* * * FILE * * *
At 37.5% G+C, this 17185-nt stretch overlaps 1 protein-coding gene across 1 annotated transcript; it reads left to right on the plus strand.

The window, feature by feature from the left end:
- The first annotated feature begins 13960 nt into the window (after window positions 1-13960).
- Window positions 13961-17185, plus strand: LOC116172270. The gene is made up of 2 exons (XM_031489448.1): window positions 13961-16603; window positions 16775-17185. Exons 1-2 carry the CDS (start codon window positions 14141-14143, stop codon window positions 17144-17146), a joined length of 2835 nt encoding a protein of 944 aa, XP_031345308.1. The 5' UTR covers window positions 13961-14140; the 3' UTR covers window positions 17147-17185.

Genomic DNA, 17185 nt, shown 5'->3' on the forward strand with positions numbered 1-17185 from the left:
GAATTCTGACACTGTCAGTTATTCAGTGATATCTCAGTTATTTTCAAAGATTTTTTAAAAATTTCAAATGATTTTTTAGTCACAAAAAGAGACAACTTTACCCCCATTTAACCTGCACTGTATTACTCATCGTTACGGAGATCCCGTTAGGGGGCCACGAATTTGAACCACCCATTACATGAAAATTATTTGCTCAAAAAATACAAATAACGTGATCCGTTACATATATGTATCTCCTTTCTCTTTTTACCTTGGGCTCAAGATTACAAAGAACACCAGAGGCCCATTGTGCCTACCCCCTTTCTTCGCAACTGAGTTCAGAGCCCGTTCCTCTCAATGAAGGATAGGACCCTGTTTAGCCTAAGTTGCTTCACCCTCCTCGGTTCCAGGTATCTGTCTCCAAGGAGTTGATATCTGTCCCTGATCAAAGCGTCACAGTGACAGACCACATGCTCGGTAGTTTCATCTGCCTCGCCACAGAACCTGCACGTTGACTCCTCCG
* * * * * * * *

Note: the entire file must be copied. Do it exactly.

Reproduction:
At 37.5% G+C, this 17185-nt stretch overlaps 1 protein-coding gene across 1 annotated transcript; it reads left to right on the plus strand.

The window, feature by feature from the left end:
- The first annotated feature begins 13960 nt into the window (after window positions 1-13960).
- Window positions 13961-17185, plus strand: LOC116172270. The gene is made up of 2 exons (XM_031489448.1): window positions 13961-16603; window positions 16775-17185. Exons 1-2 carry the CDS (start codon window positions 14141-14143, stop codon window positions 17144-17146), a joined length of 2835 nt encoding a protein of 944 aa, XP_031345308.1. The 5' UTR covers window positions 13961-14140; the 3' UTR covers window positions 17147-17185.

Genomic DNA, 17185 nt, shown 5'->3' on the forward strand with positions numbered 1-17185 from the left:
GAATTCTGACACTGTCAGTTATTCAGTGATATCTCAGTTATTTTCAAAGATTTTTTAAAAATTTCAAATGATTTTTTAGTCACAAAAAGAGACAACTTTACCCCCATTTAACCTGCACTGTATTACTCATCGTTACGGAGATCCCGTTAGGGGGCCACGAATTTGAACCACCCATTACATGAAAATTATTTGCTCAAAAAATACAAATAACGTGATCCGTTACATATATGTATCTCCTTTCTCTTTTTACCTTGGGCTCAAGATTACAAAGAACACCAGAGGCCCATTGTGCCTACCCCCTTTCTTCGCAACTGAGTTCAGAGCCCGTTCCTCTCAATGAAGGATAGGACCCTGTTTAGCCTAAGTTGCTTCACCCTCCTCGGTTCCAGGTATCTGTCTCCAAGGAGTTGATATCTGTCCCTGATCAAAGCGTCACAGTGACAGACCACATGCTCGGTAGTTTCATCTGCCTCGCCACAGAACCTGCACGTTGACTCCTCCG